Key Terms Judiaism.docx

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Department
Religion
Course
RLG100Y1
Professor
David Perley
Semester
Winter

Description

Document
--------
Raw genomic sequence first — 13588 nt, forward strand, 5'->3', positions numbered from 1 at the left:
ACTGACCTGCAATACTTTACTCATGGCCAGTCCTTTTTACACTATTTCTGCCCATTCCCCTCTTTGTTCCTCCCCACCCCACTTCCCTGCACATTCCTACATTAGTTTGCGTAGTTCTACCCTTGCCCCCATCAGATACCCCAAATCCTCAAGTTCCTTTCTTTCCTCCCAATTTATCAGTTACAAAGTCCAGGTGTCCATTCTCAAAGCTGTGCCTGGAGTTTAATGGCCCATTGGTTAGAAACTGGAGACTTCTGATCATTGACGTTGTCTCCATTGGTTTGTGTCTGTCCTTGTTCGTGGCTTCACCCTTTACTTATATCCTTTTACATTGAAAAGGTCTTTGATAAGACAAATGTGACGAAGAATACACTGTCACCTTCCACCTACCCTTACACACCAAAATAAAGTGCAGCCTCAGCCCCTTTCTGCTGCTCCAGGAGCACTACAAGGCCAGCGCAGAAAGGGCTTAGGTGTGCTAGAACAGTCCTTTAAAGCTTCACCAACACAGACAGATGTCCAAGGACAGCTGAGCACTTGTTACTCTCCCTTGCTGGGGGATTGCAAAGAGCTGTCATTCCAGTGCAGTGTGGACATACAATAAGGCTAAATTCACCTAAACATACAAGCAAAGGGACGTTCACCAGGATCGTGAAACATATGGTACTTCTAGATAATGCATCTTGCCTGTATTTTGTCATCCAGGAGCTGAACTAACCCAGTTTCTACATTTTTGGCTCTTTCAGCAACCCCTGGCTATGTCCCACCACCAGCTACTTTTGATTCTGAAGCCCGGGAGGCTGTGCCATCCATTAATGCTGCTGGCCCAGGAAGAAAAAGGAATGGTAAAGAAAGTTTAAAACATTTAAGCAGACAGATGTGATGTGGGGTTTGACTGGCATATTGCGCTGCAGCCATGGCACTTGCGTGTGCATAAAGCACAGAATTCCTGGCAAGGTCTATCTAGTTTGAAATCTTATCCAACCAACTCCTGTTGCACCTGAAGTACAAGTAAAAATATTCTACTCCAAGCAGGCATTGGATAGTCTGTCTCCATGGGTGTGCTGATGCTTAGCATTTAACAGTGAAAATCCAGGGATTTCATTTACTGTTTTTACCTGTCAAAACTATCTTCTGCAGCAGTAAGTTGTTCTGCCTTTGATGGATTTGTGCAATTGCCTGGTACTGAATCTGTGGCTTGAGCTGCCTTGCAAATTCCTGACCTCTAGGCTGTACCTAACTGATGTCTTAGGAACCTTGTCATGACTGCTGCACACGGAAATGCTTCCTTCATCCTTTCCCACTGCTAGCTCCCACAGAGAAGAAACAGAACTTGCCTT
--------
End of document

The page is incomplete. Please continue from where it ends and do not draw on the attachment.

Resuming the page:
Key Terms The Tanakh as the Hebrew scripture which contains three components of 1. Torah: and the Torah contains 5 books of Moses which are Genesis, Exodus, Leviticus, numbers and Deuteronomy 2. Nevi’im (prophets)-stuff coming from Moses after the establishment of Isreal 3. Ketuvim (writtings)- classified as short stories and poems Pentateuch: The first five books of the Hebrew Bible, the five books of Moses were Genesis, Exodus, Leviticus, Numbers and Deuteronomy. Makes up the first section of the bible. Torah:  Torah has multiple meanings. It can mean literally the first five books in Hebrew Bible (Pentateuch) which include Genesis, Exodus, Leviticus, Numbers, and Deuteronomy.  It can also refer to the Hebrew bible in its entirety.  It is also a reference to God’s Law or the ten Commands.  The master theme of the Torah is the expressions of divine love for Israel and of Israel’s inability to accept and respond to that love.  It describes God’s ongoing engagement with people, moments of success and failure (obedience/ disobedience)  Devout Jews believed Moses received the revelation  Compiled and written down with historical certainty by 200 BCE  A word meaning “teaching” or “instruction”  Traditionally the torah is written on a scroll that is then wound around two wooden poles, and this type of torah is called a sefer torah. Exile:  Exile is a dominating and recurring theme of the Abrahamic religions  Punished (exile), but it’s not a permanent thing, god always gives second chances.  One of the first instances of exile was demonstrated through the informal contract with God and Adam and Eve. They were instructed to not eat the fruit from the Tree of Knowledge of Good and Evil and due to their failure to abide; Adam and Eve were exiled from the Garden of Eden.  Exile was a metaphor for separation from God, land of Israel, from the Torah which the God commanded them to live by, and from the non-Jewish world in general.  The most prominent exile that the Hebrews faced was that of the Babylonian exile. In 586 B.C.E the first Hebrew temple was destroyed and many followers were taken to Babylon. After the Persian King took over Babylon, he allowed many Hebrews to go back to Jerusalem thus splitting up Hebrews and ultimately creating the different sects of Jewish religion (Rabbinic and traditional).  It is a common theme seen throughout Jewish stories. The pattern of reward (acceptance and home) and punishment (exile). We see this all throughout history, the story of Adam and Eve. It can also refer to the time when the first temple was destroyed, later believed that this was a radical punishment from God. The Jews were then exiled from Judah and were taken to Babylonia. This concept can also be related to Islamic history where the Prophet Muhammad was exiled from Mecca, as he was not accepted by the people who did not believe in his words. Plays a vital part in Jewish and Islamic history.  The deportation of Jewish leaders from Jerusalem to Mesopotamia by the conquering Babylonians in 586 BCE; disrupting local Israelite political, ritual, and agricultural institutions, it marked the transition from Israelite religion to Judaism. The exile caused a Diaspora and gave focus and impetus to a number of significant social and religious changes. Life became more urban than agricultural. Also, with the absence of a temple, focus shifted from formal worship to congregational life. Also the idea of the synagogue was born.  From 6th Century BCE: the Hebrews/ Israelites religion are referred to as Jews and Judaism. Urbanization: since life was less agriculturally based, many laws had to be rethought. No Temple: The absence of temple shifted focus from formal worship to congregational life. Synagogue was formed; Temple never regained importance (even after being rebuilt) Diaspora:  Refers to the dispersal of the Jews  Refers to the exile of the Jews from Judah and roman lands and later emigration to Israel  the Jewish world outside the land of ancient Israel, began with the Babylonian Exile, from which not all Jews returned  the reality of the Diaspora meant Judaism had to evolve new ways of understanding and explaining itself  Exile was the most prominent reason for the Diaspora of all Hebrews. This led to different sects of Judaism  ‘Sowing of seed’ or better known as the dispersal. In Judaism it meant that Judaism had to spread and find new ways of explaining itself to those unaware and provide a better understanding to those who were aware after the destruction of the Temple. Because of the increase in trade and cultural contact, rise to cosmopolitan outlook was given which eventually diminished the Judean’s connections with their ancestors. This was more so for the Jews that were physically away such as the ones who lived in Mediterranean and Mesopotamia which is outside the land of ancient Israel. Diaspora is also used for members of other religions and faith living outside of their spiritual homeland  Dispersal”, the Jewish world outside the land of ancient Israel; it began with the Babylonian exile, from which not all Jews returned. Judaism had to evolve new ways of understanding and explaining itself since most of the Jews did not live in Israel anymore. Documentary Hypothesis: The theory that the Pentateuch was not written by one person (Moses), but compiled over a long period of time from multiple sources, and composition of many authors. It was created by Julius Wellhausen. It has been extremely criticized, but was one of the greatest intellectual achievements of the nineteenth century. Passover (Pesach in Hebrew) - Origin: God tells Moses to request to pharaoh to free the Hebrews but the pharaoh refuses and God sends a plague on the Egyptians and spares the Hebrews. God asks Moses to mark the houses of the Hebrews with lambs blood so that when the spirit comes down it kills the first sons of the Egyptians only. This marked the Passover that is now celebrated. - Celebrates the end of the 10 plague and beginning of the exodus from Egypt – freedom from Egyptian slavery from 400 years of oppression under Moses - It was first celebrated around 70CE th - Observed on the 15 day of the Hebrew month of Nisan (late March, Early April); it is observed for seven days in Israel & 8 days for Jews in the diaspora - Traditional food consists of bread, vegetables, nuts and dessert and these have various important representations - Matzoh, unleavened bread represent the Israelites’ lack of time to cook and poor diet while wandering in the desert (exiled from entering Israel) - The vegetables consisting of bitter herbs represent the bitter life of a slave - Nuts – Haroset: represents the mortar the Jews used to build the pyramids - Dessert: Apples & honey cake represent the sweetness of freedom Menorah - the seven branched candlestick a Jewish symbol since ancient times - It became a symbol for the Jewish culture and today it’s the official symbol of the state